Times Past

Viewpoint: Stand with nuns for social justice

This Tuesday, Aug. 7, we have an opportunity to say “Thank You” to the Catholic sisters who have enriched so many of our lives — including the Immaculate Heart Sisters who taught here for more than 100 years.

We will meet at Mission Plaza, near Monterey and Chorro streets, from 11:30 a.m. to 12:05 p.m. in a show of support for the “Nuns on the Bus,” who have been lobbying for social and economic justice across nine states. Please bring homemade posters thanking the sisters and joyful singing voices.

The sisters on Nuns on the Bus have asked communities across the country to stand with them Tuesday as they begin five days of prayer and reflection on their future.

Sister Simone Campbell, Sister of Social Service, director of NETWORK, the public policy lobbying arm of the Leadership Conference of Women Religious, organized Nuns on the Bus in response to the Vatican’s charge that the sisters are failing to speak out against same-sex marriage, abortion and the ordination of women.

Here are some examples of the differences that these remarkable women have made in so many lives:

Recently, a bus from Sacramento pulled into the California Men’s Colony for the recent Get on the Bus visit of children with their incarcerated fathers. On board was our friend Sister Catherine Connell, a quiet, spritely, 71-year-old Sister of Social Service. Sister Catherine, a mental health therapist, has had several major bouts with cancer, but she made the long journey so she could calm the kids if necessary. Happily, it wasn’t.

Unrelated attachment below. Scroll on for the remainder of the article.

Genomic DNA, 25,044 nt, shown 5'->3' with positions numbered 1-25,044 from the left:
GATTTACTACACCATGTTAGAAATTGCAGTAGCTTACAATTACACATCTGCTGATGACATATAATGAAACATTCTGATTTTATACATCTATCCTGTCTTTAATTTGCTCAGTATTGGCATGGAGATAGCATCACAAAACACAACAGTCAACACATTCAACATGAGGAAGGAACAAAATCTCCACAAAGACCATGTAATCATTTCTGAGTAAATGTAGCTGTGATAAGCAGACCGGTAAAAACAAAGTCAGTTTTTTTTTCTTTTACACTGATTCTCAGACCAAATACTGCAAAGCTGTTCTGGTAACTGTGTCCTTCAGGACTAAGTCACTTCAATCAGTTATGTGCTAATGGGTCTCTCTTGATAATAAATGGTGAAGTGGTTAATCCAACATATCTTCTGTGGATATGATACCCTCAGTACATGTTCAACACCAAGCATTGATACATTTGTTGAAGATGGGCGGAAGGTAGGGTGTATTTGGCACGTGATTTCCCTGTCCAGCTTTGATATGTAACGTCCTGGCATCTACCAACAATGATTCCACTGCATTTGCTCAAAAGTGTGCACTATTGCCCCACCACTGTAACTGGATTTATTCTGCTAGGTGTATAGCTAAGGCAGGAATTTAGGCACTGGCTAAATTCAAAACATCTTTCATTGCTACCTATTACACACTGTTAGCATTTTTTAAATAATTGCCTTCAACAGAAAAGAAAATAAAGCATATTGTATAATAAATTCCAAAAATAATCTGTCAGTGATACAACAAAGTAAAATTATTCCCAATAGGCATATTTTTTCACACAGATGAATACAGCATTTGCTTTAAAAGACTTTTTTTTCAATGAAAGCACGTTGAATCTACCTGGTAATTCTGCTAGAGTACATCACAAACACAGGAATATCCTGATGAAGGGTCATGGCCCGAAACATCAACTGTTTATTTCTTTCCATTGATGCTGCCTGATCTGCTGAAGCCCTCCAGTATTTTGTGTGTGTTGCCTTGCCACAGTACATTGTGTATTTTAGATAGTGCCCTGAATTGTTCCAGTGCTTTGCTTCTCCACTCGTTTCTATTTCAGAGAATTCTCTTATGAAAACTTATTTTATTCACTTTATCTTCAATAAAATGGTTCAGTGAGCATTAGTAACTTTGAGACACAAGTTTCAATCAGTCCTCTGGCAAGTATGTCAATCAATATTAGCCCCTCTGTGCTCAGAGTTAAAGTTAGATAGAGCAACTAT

Our family loves the Sisters of Social Service. The Vatican or some bishop might say something that really upset my (Liz’s) parents, Bud and Paula Ogren, both daily communicants. But there have always been the sisters.

My dad especially loved Sister Elizabeth Prus, whose wrinkled face bore the most beatific smile we’d ever seen. Daddy always talked about the time he picked up Sister Elizabeth at the train station in L.A. and she was showered with abrazos by a large Mexican family. At age 92, my frail mother made her last car trip to attend Sister Elizabeth’s funeral in L.A.

We got to know Sister Elizabeth’s sidekick, Sister Diane Donoghue, who turned neglected big Victorian homes filled with lead poisoning into brightly hued, comfortable apartments for the working poor in Los Angeles. Sister Diane made the recent Nuns on the Bus tour to highlight the need for social justice in the federal budget.

In recent years, when Dan taught the Holocaust at Cal Poly, his students read “Cries in the Night.” The Sisters of Social Service , who saved more than 2,000 Jews in Hungary, merit a chapter. Sister Margit Slachta, who founded the Sisters in 1923, had been the first woman elected to the Hungarian parliament. Sister Margit personally investigated the plight of Jewish refugees pouring into Hungary. In largely Catholic Hungary, most of the clergy and all but one bishop were anti-Semitic.

At the sisters’ 1944 Easter retreat, Sister Margit asked, “Is it the conviction of every Sister of Social Service that a moral organization can be safe for the future only when it lives up to its moral convictions?” And “what does it help us if our work, our property, our lives are left to us but when we come to give account we have to hide our face shamefully before the eyes of God?”

Sister Sara Salkahazi, another member of the order, was executed by the pro-Nazi Arrow Cross Party, along with six Hungarian Jews. Sister Sara was beatified by the Catholic Church in 2006.

Liz Krieger taught history and government in Catholic schools and was a children’s librarian for 38 years. Dan Krieger taught history at Cal Poly. He writes The Tribune’s Times Past column.